Let’s set the beer aside for a few minutes – the following gives some tangible reasons why the GOP notion that you can fix a huge transportation shortfall by raiding existing departments is futile, folly, and fantasy. Six state departments (AKA the “Big Six”) take up 86.9% of the entire state budget (FY 2017-18 numbers since the 2018-19 budget hasn’t passed yet). Since Transportation is one of the Big Six, only five other departments remain where incremental cuts (not whole-scale slashing) might provide enough funding to pay for a few significant projects. Of course, the GOP isn’t demonstrating with any precision where cuts large enough to fund major projects should come from, they’re not being upfront about tradeoffs, and here are a few of the problems:
* K-12 Education: The state passed Amendment 23 in the year 2000 to protect K-12 funding, but thanks to the recession and a recession-era invention called the “negative factor,” K-12 funding remains roughly $800 million below the A-23 formula. Caution – proposing additional cuts will lead to more mild-mannered protest from education advocates, perhaps even vigorous sign-waving. Cutting K-12 would also be shortsighted, since it educates, protects, transports, coaches, feeds, and counsels Colorado kids who don’t drop out – without regard for parental income – and helps prepare them for adulthood.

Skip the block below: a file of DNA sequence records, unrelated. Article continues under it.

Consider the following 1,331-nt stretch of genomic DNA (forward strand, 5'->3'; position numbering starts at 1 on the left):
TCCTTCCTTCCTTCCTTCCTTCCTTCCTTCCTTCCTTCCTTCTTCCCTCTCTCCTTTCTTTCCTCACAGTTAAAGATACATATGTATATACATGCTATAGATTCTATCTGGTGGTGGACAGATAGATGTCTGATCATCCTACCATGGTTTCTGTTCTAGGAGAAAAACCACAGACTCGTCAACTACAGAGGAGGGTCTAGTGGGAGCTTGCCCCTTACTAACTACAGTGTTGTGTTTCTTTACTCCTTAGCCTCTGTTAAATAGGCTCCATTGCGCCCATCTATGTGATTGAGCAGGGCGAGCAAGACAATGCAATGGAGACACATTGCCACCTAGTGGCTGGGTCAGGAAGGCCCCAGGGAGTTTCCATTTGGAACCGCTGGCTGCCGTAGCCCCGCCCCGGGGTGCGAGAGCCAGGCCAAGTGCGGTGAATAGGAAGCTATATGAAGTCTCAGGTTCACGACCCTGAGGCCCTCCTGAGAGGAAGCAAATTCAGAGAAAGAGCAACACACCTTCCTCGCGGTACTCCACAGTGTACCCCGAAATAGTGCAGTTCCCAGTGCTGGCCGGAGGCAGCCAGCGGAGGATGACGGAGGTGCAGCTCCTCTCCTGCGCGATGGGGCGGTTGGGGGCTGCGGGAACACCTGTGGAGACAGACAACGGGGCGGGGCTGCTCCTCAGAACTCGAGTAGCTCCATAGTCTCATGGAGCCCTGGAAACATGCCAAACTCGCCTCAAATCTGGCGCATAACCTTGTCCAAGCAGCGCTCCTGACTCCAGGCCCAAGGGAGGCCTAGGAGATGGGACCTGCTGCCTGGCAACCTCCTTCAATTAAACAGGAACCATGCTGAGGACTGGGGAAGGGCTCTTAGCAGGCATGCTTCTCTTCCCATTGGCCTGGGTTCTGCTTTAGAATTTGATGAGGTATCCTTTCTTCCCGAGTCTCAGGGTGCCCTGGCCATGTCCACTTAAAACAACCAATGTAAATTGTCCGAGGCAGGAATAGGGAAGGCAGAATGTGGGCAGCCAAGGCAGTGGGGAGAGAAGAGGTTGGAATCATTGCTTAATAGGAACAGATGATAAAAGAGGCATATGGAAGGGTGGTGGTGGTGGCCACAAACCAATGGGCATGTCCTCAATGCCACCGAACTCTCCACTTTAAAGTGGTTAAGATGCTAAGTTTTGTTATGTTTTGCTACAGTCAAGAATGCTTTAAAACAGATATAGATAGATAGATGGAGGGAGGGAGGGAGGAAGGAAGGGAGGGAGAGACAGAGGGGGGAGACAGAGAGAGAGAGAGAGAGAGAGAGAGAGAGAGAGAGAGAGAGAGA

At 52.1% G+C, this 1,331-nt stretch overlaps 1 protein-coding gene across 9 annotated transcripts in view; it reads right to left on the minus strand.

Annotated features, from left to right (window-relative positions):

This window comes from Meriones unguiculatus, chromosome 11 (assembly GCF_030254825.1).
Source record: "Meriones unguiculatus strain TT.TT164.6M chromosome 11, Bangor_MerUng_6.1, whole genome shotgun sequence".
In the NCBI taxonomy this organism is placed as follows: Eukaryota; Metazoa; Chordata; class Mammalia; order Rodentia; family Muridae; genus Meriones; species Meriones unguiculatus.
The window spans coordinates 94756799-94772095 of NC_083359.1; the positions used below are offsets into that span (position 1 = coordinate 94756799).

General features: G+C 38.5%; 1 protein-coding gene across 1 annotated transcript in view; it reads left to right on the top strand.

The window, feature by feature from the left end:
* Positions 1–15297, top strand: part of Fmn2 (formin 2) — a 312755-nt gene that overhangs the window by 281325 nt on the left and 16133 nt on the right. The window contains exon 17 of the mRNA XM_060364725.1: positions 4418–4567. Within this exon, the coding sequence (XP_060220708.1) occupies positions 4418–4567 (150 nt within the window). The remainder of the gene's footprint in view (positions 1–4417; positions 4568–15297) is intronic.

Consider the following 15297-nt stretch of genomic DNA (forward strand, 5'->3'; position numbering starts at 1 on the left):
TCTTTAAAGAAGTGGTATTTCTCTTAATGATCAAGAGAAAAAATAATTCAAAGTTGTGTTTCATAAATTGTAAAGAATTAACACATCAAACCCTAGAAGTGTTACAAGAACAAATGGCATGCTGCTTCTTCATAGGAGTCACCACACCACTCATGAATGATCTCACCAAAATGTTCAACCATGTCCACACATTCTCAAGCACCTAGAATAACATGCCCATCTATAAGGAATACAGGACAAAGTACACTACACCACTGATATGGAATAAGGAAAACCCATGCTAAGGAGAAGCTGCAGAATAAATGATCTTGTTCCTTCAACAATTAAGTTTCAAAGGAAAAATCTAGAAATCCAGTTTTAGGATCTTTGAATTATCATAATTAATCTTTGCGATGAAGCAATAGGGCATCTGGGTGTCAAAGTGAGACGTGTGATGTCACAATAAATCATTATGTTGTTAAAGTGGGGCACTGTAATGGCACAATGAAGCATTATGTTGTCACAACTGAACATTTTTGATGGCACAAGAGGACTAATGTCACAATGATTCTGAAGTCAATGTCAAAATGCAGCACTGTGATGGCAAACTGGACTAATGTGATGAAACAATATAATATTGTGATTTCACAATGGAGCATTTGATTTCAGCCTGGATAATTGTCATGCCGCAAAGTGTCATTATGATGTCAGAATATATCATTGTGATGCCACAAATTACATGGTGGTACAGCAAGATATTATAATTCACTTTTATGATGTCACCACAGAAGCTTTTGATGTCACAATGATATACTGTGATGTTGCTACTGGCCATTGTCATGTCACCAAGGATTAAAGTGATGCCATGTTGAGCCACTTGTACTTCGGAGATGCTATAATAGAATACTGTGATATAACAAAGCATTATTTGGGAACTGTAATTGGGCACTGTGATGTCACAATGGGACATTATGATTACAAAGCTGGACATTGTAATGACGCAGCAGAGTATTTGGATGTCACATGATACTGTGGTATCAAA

* Higher Education: Colorado’s state support for public higher education per capita consistently ranks among the lowest in the nation (try Table 9 in this link), whether it’s 47th, 48th, or 49th out of 50 states. You just can’t go much lower, and you shouldn’t try if you care about “the future.” Access to higher education is key for the future of students who are not from families of great wealth; it’s vitally important to our aggregate economy and society since it directly trains students for productive careers and fosters innovation; and it exposes students to the most successful individuals and organizations our society has to offer, past and present.
* Health Care and Human Services: Medicaid helps poorer Coloradans afford health care, a human need even if you don’t believe it’s a right, and there’s a big federal contribution – which we all know (ha!) counts as part of the state’s total budget number. In fact, federal funds make up about 60% of the state’s Health Care Policy and Financing budget. Meanwhile, the state has human services issues with addiction, homelessness, single parenting, providing services for people with disabilities, and other problems a humane state ought to address. It’s an awful place to look for major cuts, especially if politicians proposing cuts don’t explain what ought to be on the chopping block and why.